Appeal Watch: “Serious” Non-Political Crimes and Refugee Protection in Febles v Canada
In late March of this year, the Supreme Court of Canada (SCC) held a hearing for Febles v Canada (Minister of Citizenship and Immigration). The case will determine how Article 1F(b) of the United Nations Convention relating to the Status of Refugees (the Convention), July 28, 1951,  Can. T.S. No 6 should be interpreted and applied in Canadian refugee law.
Article 1(F)(b) and s. 98 of the Immigration and Refugee Protection Act hold that persons who have been convicted of a serious non-political crime in another country before entering Canada are excluded from refugee protection. The purpose of this exclusion is to keep people who have committed serious crimes from bringing the asylum system into disrepute.
What is at issue is what constitutes a “serious” crime for the purposes of Article 1F(b). Because of the serious consequences of denying one from having his or her refugee protection claim heard, it is important that this exclusion is not applied arbitrarily, and a fair and clear test is implemented for its application.
The appellant, Luis Alberto Hernandez Febles, is from Cuba. He entered the United States in 1980, and received refugee status on the basis of political persecution. In 1984 and 1993, he was convicted in the United States for assault with a deadly weapon. and served prison time. Febles lost his refugee status as a result.
Febles entered Canada illegally in 2008 after serving his prison sentence, and subsequently filed for refugee status. During his eligibility interview with the Canada Border Services Agency, Febles voluntarily disclosed his criminal convictions in the United States.
The Immigration Division of the Immigration and Refugee Board (IRB) found Febles to be inadmissible and the Minister of Public Safety and Emergency Preparedness filed a notice of intervention arguing that Article 1F(b) excluded him from the convention refugee definition.
The Refugee Protection Division (RPD) of the IRB subsequently applied Article 1F(b), viewing Mr. Febles’s US convictions as serious non-political crimes.
At the Federal Court, Febles unsuccessfully argued that the purpose of Article 1F(b) is to prevent ordinary criminals from escaping criminal justice by acquiring refugee status, a position supported by the United Nations High Commissioner for Refugees (UNHCR) Guidelines on International Protection: Application of Exclusion Clause: Article 1F of the Convention relating to Refugees and the Handbook on Procedures and Criteria for determining Refugee status under the 1951 Convention and the 1967 Protocol relating to the Status of Refugees.
Essentially, the argument put forward by Febles was that, because he had already served his sentence and had shown signs of rehabilitation, he should not fall under the purview of Article 1F(b), and that the IRB had an obligation to consider whether he represented a present danger to the Canadian public.
The Federal Court and Federal Court of Appeal upheld the RPD’s decision, which was based on the fact that Febles’s second conviction could have been punished by a ten year sentence if it had been committed in Canada. This created a presumption that the crime was “serious” for the purposes of Article 1F(b). The Federal Court of Appeal relied on the decision in Jayasekara v Canada (Minister of Citizenship and Immigration), 2008 FCA 404, in which the Court held that those who have served their sentences are not excluded from the application of Article 1F(b).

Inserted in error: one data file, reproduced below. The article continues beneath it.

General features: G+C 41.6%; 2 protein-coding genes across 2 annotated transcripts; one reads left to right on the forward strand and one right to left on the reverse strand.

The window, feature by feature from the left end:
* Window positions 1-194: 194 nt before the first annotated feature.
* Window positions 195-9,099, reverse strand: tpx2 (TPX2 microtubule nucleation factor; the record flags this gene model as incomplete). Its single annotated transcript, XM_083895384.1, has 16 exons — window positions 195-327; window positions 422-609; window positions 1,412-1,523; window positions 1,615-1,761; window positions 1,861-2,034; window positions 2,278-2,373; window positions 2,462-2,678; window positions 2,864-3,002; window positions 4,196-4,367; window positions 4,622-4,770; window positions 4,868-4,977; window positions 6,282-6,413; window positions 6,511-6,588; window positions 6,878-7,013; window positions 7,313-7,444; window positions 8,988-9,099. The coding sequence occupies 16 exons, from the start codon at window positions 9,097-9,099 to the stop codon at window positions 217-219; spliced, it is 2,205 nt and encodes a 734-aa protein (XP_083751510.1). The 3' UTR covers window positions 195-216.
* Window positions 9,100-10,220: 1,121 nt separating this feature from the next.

On its face, Article 1F(b)’s purpose seems to be to protect receiving states from accepting “dangerous criminals” as refugees. However, it is troubling to imagine a refugee determination scheme that views all of those who have committed “serious” crimes as incapable of rehabilitation regardless of whether or not they have served their sentences.
In their factum, the Canadian Association of Refugee Lawyers, who acted as interveners in the Supreme Court hearing, argued that Canada’s approach to the definition of what constitutes a “serious” offence for the purposes of Article 1F(b) is overly broad. They submitted that this leads to the denial of refugee protection for persons who are deserving of protection, in spite of their past criminal convictions.
Given the current government’s law and order regime, it is unsurprising that the IRB’s utilization of Article 1F(b) has made the refugee protection scheme more restrictive. The SCC has, however, already cautioned the Federal Court of Appeal and the IRB against interpreting these types of exclusions too broadly.
In Ezokola v Canada (Minister of Citizenship and Immigration),  2 SCR 678, the SCC dealt with the interpretation of Article 1F(a), which excludes those who have committed or are complicit in the commission of crimes against peace, war crimes, and crimes against humanity from claiming refugee protection. In Ezokola, the SCC stated that refugee protection should not be denied on overly speculative and moralistic grounds, and firmly rejected the notion of guilt-by-association.
It will be interesting to see if the SCC is similarly cautious in determining how the exclusion for convictions of “serious” non-political crimes should be applied in Canada’s refugee protection regime. It seems overly simplistic to suggest that absolutely everybody who has committed a serious non-political crime before entering Canada is undeserving of refugee protection. Given the seriousness of the consequences associated with denying one from accessing Canada’s refugee determination system, it is important that the exclusion in Article 1F(b) is not applied in a binary fashion, but rather in accordance to the Article’s underlying purpose.
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